Only two areas with which I have problems, and each are practically whole stories in themselves.  Patches on the backs of my lower legs are what's most recently (after years of alternate ideas) been diagnosed as psoreczema, and are very raw and itchy, so that's where the bulk of the cortisone typically goes.

And the bottoms of my feet, particularly under my heels, have extremely thick and heavy plaque build up, probably hundreds of layers, which doesn't respond to soaking at all.  My highly unscientific approach makes my derms cringe (when I've let them know, of course): I carve off what I can with a small serrated knife.  Someone else doing it for me could see better and probably get a better angle on the knife, but of course they won't — plus I can feel if I'm getting too close to live tissue, which they can't.  It sure is a delight to actually be able to feel the floor under my bare feet again, even if only for a few days. 

I'd always assumed that the buildup under my heels, and to a lesser extent the rest of my feet, was simply years of accumulated callus, since I've always preferred to go around barefoot at home.  During my hospitalizations for erythrodermic psoriasis, years of psoriasis build-up on the bottoms of my feet cracked.  I'm not sure if the cracks were caused by the erythro flares, or the treatment, or both or neither.  Anyway, those large cracks opened almost the entire length of my feet, from the back of the heel to just behind the toes.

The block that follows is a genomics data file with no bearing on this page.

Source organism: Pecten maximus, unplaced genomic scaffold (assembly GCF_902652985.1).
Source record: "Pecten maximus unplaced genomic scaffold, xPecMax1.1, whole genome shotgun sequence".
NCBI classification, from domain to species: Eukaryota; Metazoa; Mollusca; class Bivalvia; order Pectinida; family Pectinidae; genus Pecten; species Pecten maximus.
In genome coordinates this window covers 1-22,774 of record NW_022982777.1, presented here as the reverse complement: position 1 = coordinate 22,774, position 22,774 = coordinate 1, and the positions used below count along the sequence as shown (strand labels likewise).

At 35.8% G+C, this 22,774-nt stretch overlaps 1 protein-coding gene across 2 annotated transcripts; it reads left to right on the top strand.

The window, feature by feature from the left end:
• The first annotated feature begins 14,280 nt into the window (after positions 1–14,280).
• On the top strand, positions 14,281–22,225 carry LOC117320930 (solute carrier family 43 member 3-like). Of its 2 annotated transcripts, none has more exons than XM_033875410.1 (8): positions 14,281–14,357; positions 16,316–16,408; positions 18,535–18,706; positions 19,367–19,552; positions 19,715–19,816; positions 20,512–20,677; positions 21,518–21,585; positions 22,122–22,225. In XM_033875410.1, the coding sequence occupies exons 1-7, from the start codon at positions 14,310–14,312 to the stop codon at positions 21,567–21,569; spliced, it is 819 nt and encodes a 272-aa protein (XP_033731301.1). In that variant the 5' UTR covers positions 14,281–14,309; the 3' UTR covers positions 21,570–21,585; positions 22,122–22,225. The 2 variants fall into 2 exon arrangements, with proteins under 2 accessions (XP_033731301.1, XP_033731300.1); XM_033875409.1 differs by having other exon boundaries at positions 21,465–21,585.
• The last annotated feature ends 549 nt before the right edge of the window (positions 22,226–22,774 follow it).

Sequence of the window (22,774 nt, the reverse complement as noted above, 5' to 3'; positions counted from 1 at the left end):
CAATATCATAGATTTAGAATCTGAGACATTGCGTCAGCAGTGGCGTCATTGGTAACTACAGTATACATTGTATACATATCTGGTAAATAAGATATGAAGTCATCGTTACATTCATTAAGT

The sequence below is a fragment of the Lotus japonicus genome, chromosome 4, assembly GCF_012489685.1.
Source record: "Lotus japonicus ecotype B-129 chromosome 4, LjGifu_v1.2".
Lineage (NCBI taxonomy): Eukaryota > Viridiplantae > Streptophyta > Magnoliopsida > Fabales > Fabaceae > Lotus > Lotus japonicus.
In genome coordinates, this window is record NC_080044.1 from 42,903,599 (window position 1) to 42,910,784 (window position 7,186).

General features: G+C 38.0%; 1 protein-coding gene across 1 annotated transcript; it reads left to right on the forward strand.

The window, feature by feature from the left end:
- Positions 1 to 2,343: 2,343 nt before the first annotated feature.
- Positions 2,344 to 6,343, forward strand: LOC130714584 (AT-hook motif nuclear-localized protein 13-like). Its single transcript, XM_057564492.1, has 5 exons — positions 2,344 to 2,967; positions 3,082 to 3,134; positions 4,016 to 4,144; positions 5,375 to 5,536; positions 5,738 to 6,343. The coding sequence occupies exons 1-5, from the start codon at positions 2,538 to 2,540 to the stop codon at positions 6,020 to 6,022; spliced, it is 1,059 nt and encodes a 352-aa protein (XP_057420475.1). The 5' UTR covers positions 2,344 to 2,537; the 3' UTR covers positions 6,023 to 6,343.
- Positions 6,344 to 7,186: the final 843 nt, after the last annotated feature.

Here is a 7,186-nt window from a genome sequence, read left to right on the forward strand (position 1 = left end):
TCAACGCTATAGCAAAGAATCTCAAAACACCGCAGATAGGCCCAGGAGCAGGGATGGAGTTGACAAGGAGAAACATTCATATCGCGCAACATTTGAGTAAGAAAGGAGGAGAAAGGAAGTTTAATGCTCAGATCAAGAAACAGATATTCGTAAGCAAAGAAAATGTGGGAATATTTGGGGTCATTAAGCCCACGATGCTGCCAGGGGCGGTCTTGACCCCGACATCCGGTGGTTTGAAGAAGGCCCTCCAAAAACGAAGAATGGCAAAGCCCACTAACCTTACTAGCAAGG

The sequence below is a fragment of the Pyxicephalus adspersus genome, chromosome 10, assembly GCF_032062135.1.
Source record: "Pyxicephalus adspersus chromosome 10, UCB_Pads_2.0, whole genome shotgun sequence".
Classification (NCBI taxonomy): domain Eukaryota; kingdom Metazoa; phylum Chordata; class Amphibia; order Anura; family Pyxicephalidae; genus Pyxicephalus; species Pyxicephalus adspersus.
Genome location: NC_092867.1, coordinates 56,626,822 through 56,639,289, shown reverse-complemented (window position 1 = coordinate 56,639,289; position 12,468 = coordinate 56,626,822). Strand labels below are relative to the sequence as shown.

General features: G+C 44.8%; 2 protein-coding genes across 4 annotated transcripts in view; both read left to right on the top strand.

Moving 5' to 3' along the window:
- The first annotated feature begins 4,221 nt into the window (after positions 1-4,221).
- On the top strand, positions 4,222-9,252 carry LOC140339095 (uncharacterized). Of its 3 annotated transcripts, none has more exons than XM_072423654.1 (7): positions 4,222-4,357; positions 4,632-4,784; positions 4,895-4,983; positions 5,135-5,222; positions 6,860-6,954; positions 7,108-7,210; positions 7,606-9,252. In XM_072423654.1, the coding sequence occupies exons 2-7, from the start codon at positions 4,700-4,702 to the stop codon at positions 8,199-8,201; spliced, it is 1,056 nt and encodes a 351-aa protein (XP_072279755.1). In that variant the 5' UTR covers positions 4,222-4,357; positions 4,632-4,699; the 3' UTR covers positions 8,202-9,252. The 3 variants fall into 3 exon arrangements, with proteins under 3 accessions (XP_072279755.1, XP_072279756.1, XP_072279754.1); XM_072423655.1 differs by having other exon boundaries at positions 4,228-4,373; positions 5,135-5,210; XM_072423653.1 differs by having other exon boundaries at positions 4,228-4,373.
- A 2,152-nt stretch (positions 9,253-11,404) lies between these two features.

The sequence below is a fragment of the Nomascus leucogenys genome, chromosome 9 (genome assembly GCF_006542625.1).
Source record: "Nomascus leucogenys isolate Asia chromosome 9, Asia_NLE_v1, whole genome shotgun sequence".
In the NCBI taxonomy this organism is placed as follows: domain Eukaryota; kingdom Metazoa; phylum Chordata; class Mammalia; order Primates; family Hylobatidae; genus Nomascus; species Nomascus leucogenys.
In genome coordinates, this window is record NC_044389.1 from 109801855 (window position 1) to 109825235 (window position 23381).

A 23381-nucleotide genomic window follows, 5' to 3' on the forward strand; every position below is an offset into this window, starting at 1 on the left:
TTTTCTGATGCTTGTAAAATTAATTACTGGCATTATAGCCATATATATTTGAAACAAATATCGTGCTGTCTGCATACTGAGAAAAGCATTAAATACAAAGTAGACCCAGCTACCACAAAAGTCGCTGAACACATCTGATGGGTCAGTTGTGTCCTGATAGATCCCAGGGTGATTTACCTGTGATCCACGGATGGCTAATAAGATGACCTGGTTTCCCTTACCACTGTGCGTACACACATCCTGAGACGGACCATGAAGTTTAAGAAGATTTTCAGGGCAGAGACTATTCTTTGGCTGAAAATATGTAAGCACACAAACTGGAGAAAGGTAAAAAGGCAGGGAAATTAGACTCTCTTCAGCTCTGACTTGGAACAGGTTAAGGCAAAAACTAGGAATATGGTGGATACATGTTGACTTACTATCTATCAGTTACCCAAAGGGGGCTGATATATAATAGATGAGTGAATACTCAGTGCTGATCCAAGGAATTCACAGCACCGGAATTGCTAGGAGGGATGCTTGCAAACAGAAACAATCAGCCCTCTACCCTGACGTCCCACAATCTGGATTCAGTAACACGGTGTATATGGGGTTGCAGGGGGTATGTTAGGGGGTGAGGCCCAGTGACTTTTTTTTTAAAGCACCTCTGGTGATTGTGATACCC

I conned my wife into helping me enlarge this crack with a pair of thin barber-style scissors, and at that point we were able to peel the whole thing off in almost one piece, like some kind of monstrous sock.  Getting it over the toes was very uncomfortable, borderline-painful, but the results were amazing.  It was many weeks before I got even a hint of fresh scaling there. 

But the usual foot treatment involves working on the thickest chunks with the serrated knife.  What the heck, while I get uneven chunks off, it does (for a while) encourage new semi-loose edges that I can play with.

 

Ed:  Tell us more about your experience with erythrodermic psoriasis.  Why is it life-threatening?